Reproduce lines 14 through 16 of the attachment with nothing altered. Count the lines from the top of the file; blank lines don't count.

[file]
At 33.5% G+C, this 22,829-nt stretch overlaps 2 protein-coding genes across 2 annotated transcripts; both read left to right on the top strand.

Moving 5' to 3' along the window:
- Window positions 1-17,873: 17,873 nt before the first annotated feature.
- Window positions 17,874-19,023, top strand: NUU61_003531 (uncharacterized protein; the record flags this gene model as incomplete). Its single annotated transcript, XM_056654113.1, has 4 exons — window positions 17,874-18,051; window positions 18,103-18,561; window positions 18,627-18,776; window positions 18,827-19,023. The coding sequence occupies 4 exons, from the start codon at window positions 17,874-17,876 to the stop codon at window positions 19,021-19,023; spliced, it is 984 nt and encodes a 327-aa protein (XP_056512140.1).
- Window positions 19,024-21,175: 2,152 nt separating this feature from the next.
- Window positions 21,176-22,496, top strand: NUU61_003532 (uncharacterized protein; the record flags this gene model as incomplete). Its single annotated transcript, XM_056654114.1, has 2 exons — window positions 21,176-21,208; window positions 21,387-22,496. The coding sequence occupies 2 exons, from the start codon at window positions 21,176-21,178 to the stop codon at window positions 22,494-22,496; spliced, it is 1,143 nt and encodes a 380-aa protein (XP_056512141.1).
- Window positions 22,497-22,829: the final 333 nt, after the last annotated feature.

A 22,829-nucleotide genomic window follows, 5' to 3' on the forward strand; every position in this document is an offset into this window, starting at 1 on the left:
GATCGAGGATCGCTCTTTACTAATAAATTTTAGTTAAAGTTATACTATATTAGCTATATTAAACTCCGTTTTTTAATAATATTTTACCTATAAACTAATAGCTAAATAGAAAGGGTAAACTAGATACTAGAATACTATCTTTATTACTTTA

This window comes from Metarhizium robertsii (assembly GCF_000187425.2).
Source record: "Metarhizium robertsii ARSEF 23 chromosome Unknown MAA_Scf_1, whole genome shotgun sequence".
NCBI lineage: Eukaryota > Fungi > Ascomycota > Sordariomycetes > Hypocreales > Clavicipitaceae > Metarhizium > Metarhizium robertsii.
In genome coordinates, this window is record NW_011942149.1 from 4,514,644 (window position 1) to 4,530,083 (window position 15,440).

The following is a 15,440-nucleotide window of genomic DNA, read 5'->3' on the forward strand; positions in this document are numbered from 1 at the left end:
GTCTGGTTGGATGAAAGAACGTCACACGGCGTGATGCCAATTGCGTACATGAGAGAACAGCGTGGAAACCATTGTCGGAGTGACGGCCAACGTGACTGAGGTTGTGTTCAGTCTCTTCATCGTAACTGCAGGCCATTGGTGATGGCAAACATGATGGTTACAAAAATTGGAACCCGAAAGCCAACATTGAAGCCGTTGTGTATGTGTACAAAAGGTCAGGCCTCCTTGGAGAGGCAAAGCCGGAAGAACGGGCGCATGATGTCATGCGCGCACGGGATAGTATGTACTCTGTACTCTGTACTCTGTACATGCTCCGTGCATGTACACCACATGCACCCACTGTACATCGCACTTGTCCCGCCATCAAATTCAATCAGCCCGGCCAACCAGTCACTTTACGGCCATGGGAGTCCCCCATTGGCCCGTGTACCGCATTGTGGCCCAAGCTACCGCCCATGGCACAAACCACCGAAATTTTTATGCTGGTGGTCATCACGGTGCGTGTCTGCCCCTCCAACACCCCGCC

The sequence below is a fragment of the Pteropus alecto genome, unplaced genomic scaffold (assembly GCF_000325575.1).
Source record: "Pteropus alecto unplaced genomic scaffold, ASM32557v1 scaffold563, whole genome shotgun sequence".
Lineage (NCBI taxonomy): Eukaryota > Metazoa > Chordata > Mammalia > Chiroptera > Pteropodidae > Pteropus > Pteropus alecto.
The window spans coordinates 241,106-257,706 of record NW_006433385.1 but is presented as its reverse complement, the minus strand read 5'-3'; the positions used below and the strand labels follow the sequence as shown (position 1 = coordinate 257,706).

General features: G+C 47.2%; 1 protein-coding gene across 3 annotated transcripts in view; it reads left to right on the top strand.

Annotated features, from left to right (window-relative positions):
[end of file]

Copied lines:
The following is a 15,440-nucleotide window of genomic DNA, read 5'->3' on the forward strand; positions in this document are numbered from 1 at the left end:
GTCTGGTTGGATGAAAGAACGTCACACGGCGTGATGCCAATTGCGTACATGAGAGAACAGCGTGGAAACCATTGTCGGAGTGACGGCCAACGTGACTGAGGTTGTGTTCAGTCTCTTCATCGTAACTGCAGGCCATTGGTGATGGCAAACATGATGGTTACAAAAATTGGAACCCGAAAGCCAACATTGAAGCCGTTGTGTATGTGTACAAAAGGTCAGGCCTCCTTGGAGAGGCAAAGCCGGAAGAACGGGCGCATGATGTCATGCGCGCACGGGATAGTATGTACTCTGTACTCTGTACTCTGTACATGCTCCGTGCATGTACACCACATGCACCCACTGTACATCGCACTTGTCCCGCCATCAAATTCAATCAGCCCGGCCAACCAGTCACTTTACGGCCATGGGAGTCCCCCATTGGCCCGTGTACCGCATTGTGGCCCAAGCTACCGCCCATGGCACAAACCACCGAAATTTTTATGCTGGTGGTCATCACGGTGCGTGTCTGCCCCTCCAACACCCCGCC

The sequence below is a fragment of the Pteropus alecto genome, unplaced genomic scaffold (assembly GCF_000325575.1).